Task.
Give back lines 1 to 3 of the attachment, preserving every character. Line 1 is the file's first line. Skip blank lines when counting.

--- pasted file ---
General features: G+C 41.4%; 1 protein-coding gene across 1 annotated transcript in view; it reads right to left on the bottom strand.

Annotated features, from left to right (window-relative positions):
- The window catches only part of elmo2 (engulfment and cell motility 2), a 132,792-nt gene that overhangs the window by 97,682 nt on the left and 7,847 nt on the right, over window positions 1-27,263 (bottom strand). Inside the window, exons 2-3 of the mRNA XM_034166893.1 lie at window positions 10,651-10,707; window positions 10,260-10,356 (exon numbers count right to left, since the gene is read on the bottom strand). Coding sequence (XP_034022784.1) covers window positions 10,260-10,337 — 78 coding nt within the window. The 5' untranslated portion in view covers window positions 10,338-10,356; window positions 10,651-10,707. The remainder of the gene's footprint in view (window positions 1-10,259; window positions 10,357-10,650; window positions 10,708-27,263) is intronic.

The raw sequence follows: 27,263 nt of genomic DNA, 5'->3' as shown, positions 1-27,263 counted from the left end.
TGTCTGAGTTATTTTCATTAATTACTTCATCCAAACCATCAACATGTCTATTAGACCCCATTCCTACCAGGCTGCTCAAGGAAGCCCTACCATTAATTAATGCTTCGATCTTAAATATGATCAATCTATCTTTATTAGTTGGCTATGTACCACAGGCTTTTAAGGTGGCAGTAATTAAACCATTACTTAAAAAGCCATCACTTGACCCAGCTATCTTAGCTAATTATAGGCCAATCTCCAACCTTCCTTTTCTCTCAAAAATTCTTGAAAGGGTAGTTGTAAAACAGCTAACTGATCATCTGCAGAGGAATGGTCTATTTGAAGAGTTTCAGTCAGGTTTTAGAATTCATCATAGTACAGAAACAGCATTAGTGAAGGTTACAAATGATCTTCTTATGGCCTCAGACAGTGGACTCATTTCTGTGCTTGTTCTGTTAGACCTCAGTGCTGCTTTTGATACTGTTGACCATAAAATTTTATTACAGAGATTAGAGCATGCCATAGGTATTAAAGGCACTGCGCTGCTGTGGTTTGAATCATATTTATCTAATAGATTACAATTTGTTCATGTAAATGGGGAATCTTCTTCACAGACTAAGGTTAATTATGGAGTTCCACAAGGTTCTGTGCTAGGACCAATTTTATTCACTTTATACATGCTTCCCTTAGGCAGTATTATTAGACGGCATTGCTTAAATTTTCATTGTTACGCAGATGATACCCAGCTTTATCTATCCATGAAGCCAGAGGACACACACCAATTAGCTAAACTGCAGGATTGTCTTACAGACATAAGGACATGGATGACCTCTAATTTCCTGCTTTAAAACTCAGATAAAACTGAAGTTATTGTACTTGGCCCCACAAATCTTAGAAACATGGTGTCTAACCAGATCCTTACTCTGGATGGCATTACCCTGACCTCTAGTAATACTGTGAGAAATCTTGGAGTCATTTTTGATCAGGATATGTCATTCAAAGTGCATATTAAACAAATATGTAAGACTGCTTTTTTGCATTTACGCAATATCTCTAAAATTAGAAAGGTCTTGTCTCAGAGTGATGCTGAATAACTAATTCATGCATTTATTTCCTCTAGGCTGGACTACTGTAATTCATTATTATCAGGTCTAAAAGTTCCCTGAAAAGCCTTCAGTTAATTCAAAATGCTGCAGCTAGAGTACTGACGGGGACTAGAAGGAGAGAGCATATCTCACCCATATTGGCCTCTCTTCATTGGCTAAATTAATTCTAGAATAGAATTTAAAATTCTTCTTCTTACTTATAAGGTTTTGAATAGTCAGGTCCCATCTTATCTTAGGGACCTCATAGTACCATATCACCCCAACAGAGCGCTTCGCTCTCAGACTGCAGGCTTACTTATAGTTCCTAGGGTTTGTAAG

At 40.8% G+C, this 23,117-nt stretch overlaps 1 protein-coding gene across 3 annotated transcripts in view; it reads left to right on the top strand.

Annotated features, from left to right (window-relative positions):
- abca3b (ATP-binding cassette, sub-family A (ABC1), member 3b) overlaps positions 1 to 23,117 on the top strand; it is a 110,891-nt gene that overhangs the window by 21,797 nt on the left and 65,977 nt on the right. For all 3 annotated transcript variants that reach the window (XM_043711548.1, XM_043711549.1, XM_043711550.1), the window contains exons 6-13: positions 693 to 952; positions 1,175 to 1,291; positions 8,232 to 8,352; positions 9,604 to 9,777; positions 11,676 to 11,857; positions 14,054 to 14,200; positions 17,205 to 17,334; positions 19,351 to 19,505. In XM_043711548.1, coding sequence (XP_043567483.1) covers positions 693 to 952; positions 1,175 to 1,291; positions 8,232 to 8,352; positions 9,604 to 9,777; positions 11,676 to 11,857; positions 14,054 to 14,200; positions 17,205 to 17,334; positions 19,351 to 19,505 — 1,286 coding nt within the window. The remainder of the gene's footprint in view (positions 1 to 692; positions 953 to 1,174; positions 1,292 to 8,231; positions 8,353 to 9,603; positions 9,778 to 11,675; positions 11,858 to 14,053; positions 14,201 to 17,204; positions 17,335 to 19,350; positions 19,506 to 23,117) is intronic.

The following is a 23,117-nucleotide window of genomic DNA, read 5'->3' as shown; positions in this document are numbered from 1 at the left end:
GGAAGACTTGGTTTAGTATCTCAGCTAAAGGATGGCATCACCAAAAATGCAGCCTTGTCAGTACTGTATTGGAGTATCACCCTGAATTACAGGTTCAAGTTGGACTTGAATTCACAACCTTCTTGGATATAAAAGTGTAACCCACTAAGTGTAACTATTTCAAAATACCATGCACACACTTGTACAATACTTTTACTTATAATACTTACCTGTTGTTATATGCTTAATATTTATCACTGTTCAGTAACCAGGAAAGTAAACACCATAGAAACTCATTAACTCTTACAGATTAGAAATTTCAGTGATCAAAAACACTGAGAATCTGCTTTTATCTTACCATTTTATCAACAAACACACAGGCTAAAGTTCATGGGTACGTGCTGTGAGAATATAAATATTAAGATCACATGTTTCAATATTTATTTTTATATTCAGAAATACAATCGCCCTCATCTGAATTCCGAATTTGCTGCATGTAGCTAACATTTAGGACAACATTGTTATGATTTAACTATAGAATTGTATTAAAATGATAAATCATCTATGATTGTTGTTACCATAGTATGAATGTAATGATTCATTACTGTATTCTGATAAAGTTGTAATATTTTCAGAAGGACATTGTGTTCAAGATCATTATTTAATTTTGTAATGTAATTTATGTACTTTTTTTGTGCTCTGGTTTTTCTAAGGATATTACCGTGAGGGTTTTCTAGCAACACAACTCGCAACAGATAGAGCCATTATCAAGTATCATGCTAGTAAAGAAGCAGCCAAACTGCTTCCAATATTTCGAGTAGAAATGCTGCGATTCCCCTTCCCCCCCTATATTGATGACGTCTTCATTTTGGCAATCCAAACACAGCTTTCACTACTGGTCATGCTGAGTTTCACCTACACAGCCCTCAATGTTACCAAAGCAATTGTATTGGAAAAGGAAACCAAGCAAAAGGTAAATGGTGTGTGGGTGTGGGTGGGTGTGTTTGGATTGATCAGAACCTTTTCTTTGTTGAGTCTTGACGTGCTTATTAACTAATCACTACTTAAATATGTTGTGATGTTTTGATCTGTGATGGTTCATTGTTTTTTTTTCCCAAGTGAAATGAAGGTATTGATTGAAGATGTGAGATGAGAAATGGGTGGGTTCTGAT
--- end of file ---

General features: G+C 41.4%; 1 protein-coding gene across 1 annotated transcript in view; it reads right to left on the bottom strand.

Annotated features, from left to right (window-relative positions):
- The window catches only part of elmo2 (engulfment and cell motility 2), a 132,792-nt gene that overhangs the window by 97,682 nt on the left and 7,847 nt on the right, over window positions 1-27,263 (bottom strand). Inside the window, exons 2-3 of the mRNA XM_034166893.1 lie at window positions 10,651-10,707; window positions 10,260-10,356 (exon numbers count right to left, since the gene is read on the bottom strand). Coding sequence (XP_034022784.1) covers window positions 10,260-10,337 — 78 coding nt within the window. The 5' untranslated portion in view covers window positions 10,338-10,356; window positions 10,651-10,707. The remainder of the gene's footprint in view (window positions 1-10,259; window positions 10,357-10,650; window positions 10,708-27,263) is intronic.